Beauty Standards for Black Women in the Mainstream

Front cover of Ebony Magazine issue from February 1973. The mainstream journal is geared toward African Americans. Pictured are a man and a woman, both wearing afros, and a headline that asks “is the afro on the way out?”

European beauty standards were also imposed on black women, evident in the February 1973 of Ebony, a mainstream journal that catered to African Americans. The question “is the afro on the way out?” on the cover of the issue drew attention away from the significance of the afro, which was “a hairstyle [that] quickly emerged as a symbol for Black beauty, liberation and pride” (Ebony, Vaughns). It dismissed the natural African American hair texture as a trend that needed to be moved on from. This issue came out long after the start of the Black is Beautiful movement, which began in the 1960s, where women began to actively resist the European standards they had been subjugated to, and embraced their natural hair texture (Vaughns). Ebony Magazine took the first opportunity they had in the 1970s to draw people away from the afro. Only later in the decade did the afro actually lose some momentum when braids and cornrows received attention, but it wasn’t until the 1980s and 1990s that those hairstyles replaced the afro entirely (Vaughns).

“Beautiful Hair Is a Give and Take Proposition” advertisement in the same February 1973 issue of Ebony. The advertisement is sponsored by Posner Bergamot, a haircare line for African Americans, and shows a woman’s straight, ironed hair as the result of using the product.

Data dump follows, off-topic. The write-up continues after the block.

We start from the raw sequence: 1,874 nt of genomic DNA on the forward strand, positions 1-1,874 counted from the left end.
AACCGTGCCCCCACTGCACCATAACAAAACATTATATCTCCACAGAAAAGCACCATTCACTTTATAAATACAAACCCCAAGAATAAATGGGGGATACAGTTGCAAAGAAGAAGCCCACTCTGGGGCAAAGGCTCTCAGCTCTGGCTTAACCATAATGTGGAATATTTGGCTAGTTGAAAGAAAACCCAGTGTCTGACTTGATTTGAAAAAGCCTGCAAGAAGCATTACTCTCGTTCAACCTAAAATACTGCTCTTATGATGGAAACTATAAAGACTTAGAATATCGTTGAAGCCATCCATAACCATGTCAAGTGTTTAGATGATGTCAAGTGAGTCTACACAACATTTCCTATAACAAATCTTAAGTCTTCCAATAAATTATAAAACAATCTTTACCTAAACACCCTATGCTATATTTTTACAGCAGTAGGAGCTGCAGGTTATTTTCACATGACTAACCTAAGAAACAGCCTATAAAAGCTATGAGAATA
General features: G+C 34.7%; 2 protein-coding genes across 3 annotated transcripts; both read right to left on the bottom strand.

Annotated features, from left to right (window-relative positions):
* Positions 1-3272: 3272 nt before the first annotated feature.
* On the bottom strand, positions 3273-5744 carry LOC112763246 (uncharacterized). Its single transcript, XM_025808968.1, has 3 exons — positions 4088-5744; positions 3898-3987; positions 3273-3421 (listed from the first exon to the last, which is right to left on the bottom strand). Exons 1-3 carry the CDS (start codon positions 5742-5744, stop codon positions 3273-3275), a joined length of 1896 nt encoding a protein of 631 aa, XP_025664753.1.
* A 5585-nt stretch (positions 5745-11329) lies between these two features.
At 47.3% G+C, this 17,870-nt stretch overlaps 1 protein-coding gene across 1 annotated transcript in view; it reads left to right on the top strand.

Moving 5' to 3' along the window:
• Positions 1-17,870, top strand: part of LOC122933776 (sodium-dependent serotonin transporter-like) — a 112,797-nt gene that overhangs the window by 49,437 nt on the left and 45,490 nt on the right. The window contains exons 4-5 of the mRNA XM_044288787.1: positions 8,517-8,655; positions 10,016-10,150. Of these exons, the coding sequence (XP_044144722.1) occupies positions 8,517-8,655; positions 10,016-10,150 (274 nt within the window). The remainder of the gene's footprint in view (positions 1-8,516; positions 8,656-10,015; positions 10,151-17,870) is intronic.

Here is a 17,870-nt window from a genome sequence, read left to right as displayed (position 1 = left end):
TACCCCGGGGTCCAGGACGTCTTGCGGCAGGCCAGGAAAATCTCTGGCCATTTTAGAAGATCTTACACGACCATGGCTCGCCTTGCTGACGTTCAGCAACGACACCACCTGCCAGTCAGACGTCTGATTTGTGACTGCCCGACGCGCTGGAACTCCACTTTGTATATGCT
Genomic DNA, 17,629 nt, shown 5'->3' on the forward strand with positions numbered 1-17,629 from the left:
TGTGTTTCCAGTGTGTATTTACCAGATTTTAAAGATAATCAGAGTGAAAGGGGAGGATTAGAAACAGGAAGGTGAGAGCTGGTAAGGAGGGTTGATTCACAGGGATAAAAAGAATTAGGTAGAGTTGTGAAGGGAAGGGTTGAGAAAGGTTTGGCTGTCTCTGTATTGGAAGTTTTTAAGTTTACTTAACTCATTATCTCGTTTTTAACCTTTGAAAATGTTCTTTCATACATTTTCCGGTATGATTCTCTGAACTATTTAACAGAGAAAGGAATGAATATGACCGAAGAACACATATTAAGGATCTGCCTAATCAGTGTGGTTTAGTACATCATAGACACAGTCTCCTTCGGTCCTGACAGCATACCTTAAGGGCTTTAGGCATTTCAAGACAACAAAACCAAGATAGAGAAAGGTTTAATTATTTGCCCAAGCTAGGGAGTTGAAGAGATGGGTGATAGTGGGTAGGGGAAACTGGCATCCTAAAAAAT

This 1973 issue of Ebony undid some of the progress made by the Black is Beautiful movement by reverting to the straightened hair standard despite the introduction of braids. For instance, the page from the issue shows a light-skinned black woman with processed, ironed, almost doll-like hair. This feature is inherently European, since African Americans typically have thick, curly, and voluminous hair. Under the image reads, “beautiful hair is a give and take proposition,” which makes a bold generalization of what beautiful hair constitutes. The “give and take” line implies that a black woman’s natural curls need to be effortfully worked on in order to attain unnatural straight hair that looks like that of a white woman. In the image, a man is embracing the woman and providing his validation of her beauty, suggesting that if black women want to be appealing to men, they must alter their natural features. The colonialism and sexism that motivate the beauty standards subjugates black women to a constant feeling of inferiority and need for improvement.


Works Cited

Vaughns, Victor. “The History of the Afro.” EBONY, 17 Dec. 2018,

Ebony, Johnson Publishing Company, Inc. Feb. 1973, pp. cover, 8.